“If there is a strike by the Americans, then ... the missiles will be downed and even the sources from which the missiles were fired,” he told Hezbollah’s al-Manar TV Tuesday night, according to Reuters. Zasypkin was referring to U.S. cruise missiles and the Navy ships from which they would be fired like the 59 Tomahawk missiles that Trump ordered fired at Syrian government targets after a chemical attack last spring.
Russia did not intercept any of those missiles, though experts and lawmakers say that attack did little to change Syrian President Bashar al-Assad’s behavior.
Trump described the United States’ relationship with Russia as “worse now than it has ever been, and that includes the Cold War.” He urged the Kremlin to allow the U.S. to “help with their economy” before suggesting the two countries are engaged in an arms race. (Trump recently signed an omnibus appropriations bill that included a significant increase in defense spending. He also frequently boasts that his administration is rebuilding the U.S. military, and says no foe will defeat it under his command.)
Trump and lawmakers have said Assad — and his Russian and Iranian backers — must “pay a price” for the weekend chemical attack on a rebel-held Damascus suburb that killed nearly 50 people, including children, and injured dozens more.
Our relationship with Russia is worse now than it has ever been, and that includes the Cold War. There is no reason for this. Russia needs us to help with their economy, something that would be very easy to do, and we need all nations to work together. Stop the arms race?— Donald J. Trump (@realDonaldTrump) April 11, 2018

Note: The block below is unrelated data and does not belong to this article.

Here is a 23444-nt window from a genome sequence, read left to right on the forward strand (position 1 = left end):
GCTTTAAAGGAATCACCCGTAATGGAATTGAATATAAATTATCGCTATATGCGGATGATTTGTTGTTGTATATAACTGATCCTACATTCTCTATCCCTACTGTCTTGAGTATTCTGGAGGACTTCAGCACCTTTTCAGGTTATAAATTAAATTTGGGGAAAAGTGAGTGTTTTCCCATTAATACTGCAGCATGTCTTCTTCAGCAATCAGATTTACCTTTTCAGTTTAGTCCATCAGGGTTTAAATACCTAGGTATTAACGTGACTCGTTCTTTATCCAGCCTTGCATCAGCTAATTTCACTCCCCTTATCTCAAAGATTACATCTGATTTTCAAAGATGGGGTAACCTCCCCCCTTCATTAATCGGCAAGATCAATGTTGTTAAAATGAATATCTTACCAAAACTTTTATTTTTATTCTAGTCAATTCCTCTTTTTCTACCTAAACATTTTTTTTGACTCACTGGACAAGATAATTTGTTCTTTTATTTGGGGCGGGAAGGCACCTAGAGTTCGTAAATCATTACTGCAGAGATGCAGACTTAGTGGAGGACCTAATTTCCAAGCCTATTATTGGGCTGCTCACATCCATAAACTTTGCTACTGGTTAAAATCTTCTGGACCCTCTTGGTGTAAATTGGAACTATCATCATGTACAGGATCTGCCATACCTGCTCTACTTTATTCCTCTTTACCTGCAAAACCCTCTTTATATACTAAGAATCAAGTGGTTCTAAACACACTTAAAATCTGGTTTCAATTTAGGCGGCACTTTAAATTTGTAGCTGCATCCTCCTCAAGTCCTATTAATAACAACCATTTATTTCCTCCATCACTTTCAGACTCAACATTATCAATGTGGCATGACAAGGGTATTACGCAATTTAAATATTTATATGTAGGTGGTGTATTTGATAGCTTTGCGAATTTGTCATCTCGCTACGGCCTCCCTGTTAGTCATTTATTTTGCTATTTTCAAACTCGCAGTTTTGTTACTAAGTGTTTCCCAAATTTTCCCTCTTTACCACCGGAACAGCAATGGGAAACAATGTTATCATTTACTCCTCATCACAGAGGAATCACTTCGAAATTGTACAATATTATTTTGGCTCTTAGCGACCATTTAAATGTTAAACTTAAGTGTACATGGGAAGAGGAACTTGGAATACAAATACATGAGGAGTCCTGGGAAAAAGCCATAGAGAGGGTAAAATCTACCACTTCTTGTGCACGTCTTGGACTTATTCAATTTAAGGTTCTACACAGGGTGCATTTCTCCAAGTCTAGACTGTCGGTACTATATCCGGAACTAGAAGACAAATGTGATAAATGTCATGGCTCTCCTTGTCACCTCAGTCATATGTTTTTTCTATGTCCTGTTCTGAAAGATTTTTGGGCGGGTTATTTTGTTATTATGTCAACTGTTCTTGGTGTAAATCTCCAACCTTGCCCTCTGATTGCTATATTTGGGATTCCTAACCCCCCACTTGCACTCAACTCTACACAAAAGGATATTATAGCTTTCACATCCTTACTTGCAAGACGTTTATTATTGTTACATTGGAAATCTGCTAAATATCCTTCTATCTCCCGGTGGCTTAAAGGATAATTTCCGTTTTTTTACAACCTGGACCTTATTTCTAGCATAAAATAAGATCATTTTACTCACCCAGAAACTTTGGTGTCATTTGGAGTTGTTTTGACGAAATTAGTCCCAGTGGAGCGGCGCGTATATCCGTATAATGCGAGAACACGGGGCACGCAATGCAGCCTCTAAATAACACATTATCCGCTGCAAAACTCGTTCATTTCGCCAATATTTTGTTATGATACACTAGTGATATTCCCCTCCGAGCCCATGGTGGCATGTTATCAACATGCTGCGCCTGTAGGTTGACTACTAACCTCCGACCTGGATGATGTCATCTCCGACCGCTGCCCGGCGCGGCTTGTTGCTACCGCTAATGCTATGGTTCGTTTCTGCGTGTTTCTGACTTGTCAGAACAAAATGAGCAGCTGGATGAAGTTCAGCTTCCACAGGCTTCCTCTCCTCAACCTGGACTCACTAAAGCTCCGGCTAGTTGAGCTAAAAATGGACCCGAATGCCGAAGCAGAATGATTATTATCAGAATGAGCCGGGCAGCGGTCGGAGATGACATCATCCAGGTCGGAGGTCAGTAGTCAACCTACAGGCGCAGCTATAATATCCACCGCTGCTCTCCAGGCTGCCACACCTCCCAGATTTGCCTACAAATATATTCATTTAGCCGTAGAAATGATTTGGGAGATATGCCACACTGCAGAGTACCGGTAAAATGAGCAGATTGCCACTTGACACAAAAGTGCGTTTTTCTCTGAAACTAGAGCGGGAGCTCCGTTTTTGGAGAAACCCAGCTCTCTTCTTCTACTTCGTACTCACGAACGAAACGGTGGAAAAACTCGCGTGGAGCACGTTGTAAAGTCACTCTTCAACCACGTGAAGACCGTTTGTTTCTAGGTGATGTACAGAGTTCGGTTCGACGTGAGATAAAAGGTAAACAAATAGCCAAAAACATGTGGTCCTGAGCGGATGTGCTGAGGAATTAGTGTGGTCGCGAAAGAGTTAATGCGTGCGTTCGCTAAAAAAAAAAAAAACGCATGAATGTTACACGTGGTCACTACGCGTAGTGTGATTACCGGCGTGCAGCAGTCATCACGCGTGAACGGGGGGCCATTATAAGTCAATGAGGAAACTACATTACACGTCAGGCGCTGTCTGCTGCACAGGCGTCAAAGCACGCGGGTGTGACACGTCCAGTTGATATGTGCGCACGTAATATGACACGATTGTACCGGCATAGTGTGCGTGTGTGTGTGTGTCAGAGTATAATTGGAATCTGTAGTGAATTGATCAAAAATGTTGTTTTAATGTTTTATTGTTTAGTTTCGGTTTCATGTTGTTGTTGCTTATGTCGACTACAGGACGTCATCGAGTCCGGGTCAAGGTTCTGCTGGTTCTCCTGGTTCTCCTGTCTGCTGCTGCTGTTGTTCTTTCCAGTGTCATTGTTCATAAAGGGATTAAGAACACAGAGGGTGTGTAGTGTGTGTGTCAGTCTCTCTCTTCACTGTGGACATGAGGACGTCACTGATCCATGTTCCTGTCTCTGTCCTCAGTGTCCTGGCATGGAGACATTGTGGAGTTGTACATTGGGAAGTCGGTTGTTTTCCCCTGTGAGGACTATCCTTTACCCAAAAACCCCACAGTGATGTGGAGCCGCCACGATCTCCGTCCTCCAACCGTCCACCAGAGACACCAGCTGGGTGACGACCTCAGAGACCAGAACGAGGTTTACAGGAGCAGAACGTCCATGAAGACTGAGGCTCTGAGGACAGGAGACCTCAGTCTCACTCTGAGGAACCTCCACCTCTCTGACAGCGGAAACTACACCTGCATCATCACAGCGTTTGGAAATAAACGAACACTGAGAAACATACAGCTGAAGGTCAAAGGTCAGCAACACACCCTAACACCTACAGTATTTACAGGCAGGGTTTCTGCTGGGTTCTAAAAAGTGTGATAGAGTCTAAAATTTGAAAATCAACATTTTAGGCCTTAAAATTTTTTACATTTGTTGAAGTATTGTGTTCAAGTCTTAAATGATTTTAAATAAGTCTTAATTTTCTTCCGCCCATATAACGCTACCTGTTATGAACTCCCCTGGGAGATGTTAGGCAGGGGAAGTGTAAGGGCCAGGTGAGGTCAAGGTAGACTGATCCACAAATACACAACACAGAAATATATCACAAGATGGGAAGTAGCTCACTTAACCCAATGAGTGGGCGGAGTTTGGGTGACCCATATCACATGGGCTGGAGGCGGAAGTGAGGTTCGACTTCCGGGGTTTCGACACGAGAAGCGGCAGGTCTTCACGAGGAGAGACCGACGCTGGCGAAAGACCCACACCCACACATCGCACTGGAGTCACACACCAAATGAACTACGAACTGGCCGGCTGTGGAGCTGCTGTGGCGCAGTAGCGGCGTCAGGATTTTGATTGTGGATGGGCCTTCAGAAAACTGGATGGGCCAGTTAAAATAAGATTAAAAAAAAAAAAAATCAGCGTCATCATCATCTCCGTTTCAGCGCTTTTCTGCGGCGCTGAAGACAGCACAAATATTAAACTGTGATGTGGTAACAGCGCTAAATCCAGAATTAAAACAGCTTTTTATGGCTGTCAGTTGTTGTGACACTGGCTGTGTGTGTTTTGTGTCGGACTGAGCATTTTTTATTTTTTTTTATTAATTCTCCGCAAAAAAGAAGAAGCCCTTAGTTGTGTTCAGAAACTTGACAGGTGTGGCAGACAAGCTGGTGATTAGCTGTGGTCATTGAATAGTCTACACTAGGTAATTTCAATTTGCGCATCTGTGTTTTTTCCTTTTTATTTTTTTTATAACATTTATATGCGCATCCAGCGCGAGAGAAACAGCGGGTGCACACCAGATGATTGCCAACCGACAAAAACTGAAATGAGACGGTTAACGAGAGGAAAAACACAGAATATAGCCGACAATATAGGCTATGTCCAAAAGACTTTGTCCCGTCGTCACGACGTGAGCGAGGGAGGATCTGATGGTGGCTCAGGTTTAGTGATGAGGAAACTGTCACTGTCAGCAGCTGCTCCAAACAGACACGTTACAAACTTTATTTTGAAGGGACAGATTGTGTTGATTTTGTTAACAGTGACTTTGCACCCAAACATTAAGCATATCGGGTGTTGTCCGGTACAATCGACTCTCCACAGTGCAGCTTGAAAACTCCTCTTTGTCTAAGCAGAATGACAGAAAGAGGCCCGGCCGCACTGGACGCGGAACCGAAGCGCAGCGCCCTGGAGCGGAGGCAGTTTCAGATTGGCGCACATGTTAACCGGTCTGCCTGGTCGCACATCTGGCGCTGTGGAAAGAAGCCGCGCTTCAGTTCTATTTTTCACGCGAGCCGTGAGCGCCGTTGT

Before Trump’s Wednesday morning vow to strike Assad’s government, his senior aides were sticking by his approach of holding his military plans close to the vest.
Press secretary Sarah Huckabee Sanders on Tuesday would say very little about the president’s plans.
Trump and other White House officials have had discussions with senior officials from France and the United Kingdom about a potential multi-country response to the apparent Syrian chemical weapons attack, she told reporters.
“We’ve had a number of conversations, both the President with [French] President [Emmanuel] Macron and [British] Prime Minister [Theresa] May, and at various other levels — not just with those countries, but others, at an administration level,” Sanders said. “And we’re going to continue to work with a number of our partners and allies as we determine what the next best steps are.”
Republican lawmakers are more vocal than Democrats in calling on the president to use U.S. military force to punish Assad and try to change his calculus. But members of both parties say Trump’s disinterest in helping find a solution to the years-long conflict there emboldened Assad to use chemical weapons just days after the president expressed his desire to withdraw all American military troops now operating on Syrian soil and let other parties work on a conflict-ending pact.
“President Trump needs to finally lay out a Syria strategy and come to Congress for approval if he wants to initiate military action,” said Senate Foreign Relations Committee member Tim Kaine, D-Va. “He’s a president, not a king, and Congress needs to quit giving him a blank check to wage war against anyone, anywhere. If he strikes Syria without our approval, what will stop him from bombing North Korea or Iran?”